New Procedures for 2020 Presidential Primary in Minnesota: Big Surprises for Some
Next year Minnesota residents will be voting in the Presidential Primary to select the political party’s nomination for president of the United States for the next four years. In previous years Minnesotans met in school classrooms to caucus and select the presidential candidate they supported. However, the 2016 legislature changed the Presidential Primary voting process for 2020.
Why the change? Caucuses require voters to show up at a specific time and place, making access difficult for students away at college, people in the military, those with disabilities, and workers. Caucuses require hours of organization and many volunteers to train, educate, and implement. Parking issues, long lines, confusion over the process have all been criticisms hurled at the caucus process in recent years. Cost is also an issue. State parties pay the costs associated with a caucus, such as renting venues and paperwork. Holding a primary shifts those expenses to the state, which pays for elections. Offering a primary rather than a caucus gives more power to citizens in selecting a candidate for the party’s nomination because each person is allowed a secret ballot.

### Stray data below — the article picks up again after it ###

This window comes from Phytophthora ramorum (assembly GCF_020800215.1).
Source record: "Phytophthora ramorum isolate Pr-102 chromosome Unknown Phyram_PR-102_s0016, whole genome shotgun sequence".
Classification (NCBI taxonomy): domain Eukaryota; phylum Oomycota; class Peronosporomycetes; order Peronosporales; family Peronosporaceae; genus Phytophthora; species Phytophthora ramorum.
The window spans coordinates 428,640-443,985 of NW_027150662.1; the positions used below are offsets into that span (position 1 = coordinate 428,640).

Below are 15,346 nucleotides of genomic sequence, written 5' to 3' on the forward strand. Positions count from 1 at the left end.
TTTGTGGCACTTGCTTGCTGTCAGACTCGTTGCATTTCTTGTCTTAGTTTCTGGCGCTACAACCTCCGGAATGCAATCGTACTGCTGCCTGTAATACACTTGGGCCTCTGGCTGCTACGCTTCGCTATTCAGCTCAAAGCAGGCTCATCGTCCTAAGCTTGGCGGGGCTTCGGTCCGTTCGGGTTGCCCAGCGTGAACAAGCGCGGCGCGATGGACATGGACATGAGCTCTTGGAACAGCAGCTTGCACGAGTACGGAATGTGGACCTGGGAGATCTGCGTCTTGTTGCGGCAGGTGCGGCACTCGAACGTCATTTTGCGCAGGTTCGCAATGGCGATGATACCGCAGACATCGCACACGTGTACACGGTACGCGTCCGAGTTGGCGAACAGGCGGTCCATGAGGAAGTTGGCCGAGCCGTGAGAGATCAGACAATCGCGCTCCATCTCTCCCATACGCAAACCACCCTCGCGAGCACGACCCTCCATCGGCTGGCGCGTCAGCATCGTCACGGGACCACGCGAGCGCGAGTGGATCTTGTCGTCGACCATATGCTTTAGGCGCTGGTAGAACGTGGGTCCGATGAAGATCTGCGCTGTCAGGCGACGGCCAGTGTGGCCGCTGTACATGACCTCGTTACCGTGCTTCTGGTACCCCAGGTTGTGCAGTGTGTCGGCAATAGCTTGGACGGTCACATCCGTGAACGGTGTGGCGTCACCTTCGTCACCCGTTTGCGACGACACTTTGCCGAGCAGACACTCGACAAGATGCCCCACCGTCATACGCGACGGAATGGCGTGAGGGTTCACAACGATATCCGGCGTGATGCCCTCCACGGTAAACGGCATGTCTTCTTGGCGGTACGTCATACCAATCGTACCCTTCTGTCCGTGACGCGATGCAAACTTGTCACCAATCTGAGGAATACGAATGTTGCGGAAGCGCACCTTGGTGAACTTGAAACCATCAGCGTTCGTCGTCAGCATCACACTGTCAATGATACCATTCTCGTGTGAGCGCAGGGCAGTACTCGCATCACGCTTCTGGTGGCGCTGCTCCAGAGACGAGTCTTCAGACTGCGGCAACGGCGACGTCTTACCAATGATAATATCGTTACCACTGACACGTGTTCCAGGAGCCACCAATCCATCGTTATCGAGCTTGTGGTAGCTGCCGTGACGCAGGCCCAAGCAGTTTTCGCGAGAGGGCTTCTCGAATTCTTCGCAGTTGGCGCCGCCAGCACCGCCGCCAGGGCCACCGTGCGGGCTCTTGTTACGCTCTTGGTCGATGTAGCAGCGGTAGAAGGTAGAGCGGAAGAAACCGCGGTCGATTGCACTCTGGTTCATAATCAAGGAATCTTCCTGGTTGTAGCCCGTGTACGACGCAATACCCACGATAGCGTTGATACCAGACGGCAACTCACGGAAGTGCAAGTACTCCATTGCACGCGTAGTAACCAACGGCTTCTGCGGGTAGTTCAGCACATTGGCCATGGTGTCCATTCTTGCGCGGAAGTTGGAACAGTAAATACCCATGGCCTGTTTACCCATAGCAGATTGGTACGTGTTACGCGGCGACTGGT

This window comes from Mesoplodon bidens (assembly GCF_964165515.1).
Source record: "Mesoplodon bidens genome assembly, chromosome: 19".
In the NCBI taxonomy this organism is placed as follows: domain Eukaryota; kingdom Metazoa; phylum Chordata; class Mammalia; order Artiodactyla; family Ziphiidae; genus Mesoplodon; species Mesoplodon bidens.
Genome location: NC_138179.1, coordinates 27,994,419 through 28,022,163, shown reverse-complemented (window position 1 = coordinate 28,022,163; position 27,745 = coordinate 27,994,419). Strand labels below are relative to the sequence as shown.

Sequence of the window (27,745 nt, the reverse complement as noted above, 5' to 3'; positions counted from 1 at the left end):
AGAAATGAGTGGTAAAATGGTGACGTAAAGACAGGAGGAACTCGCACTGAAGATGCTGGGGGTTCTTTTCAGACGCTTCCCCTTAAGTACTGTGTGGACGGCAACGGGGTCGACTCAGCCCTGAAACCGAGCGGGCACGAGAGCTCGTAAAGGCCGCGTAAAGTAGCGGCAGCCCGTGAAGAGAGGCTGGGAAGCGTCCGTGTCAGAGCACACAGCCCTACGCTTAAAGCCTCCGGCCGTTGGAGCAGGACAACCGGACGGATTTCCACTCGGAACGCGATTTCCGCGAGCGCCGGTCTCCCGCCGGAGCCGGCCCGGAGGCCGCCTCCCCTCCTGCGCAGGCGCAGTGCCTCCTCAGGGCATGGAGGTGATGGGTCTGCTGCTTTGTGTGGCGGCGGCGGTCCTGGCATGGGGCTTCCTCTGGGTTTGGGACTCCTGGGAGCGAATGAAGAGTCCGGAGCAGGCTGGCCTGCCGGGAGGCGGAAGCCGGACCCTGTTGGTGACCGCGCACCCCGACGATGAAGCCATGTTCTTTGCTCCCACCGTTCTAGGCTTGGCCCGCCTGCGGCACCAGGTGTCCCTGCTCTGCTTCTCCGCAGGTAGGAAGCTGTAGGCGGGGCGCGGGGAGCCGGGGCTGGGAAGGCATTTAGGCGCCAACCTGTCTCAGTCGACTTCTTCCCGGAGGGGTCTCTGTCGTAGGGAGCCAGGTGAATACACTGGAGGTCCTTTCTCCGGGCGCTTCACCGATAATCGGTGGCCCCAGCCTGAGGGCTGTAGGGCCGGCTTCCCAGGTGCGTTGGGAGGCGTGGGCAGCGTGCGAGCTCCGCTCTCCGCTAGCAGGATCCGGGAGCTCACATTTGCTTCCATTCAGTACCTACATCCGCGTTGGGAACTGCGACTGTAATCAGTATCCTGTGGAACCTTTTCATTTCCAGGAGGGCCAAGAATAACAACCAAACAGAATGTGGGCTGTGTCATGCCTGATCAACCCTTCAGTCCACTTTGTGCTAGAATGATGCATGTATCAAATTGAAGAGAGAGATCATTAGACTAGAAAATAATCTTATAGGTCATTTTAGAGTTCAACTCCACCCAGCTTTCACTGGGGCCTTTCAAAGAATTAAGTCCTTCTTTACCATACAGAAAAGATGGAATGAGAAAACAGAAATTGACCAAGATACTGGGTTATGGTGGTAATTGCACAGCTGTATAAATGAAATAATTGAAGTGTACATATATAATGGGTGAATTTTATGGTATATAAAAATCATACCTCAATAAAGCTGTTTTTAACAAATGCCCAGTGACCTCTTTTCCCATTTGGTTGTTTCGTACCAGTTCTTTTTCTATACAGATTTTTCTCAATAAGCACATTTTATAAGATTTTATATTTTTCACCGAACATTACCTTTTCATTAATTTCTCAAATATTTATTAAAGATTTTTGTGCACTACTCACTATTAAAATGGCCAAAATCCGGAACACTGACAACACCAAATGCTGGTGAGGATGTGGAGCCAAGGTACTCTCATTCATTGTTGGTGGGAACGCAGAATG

For the record, the Minnesota legislature has required a presidential nomination primary three other times, in 1916, in 1952 and 1956, and in 1992. Only to repeal the law thereafter and return to the caucus.
Only presidential candidates will be voted on in this primary. Precinct caucuses and nominating conventions will still take place to conduct other party business. In August all other offices with a primary will be on the ballots.
Under the new law registered voters will cast a ballot at their polling place on March 3 or by absentee ballot starting 46 days before the election (January 16). Absentee voters will have until seven days before the primary election (February 24) to change their choice of party and submit a different ballot.
Voters must state which major party ballot they want: Democratic-Farmer-Labor Party or Republican Party. Currently Minnesota has two other major parties, and if they submit candidates for president, ballots will be offered for those parties as well. They currently include: Grassroots-Legalize Cannabis and Legal Marijuana Now Party. Minor parties will not be represented in this primary.
Voters will be asked to sign this statement: “I am in general agreement with the principles of the party for whose candidate I intend to vote, and I understand that my choice of a party’s ballot will be public information.” A voter who refuses to select a party or sign the statement will not be allowed to vote in the primary.
A voter’s choice of party ballot will be recorded and will be public information; how the person voted on the ballot will not be shared. County auditors will include the information about a voter’s party choice in the statewide voter registration system, a public record which can be used by the political parties and others.
The presidential primary results will bind the election of delegates in each party to that person at their conventions. It is law in Minnesota.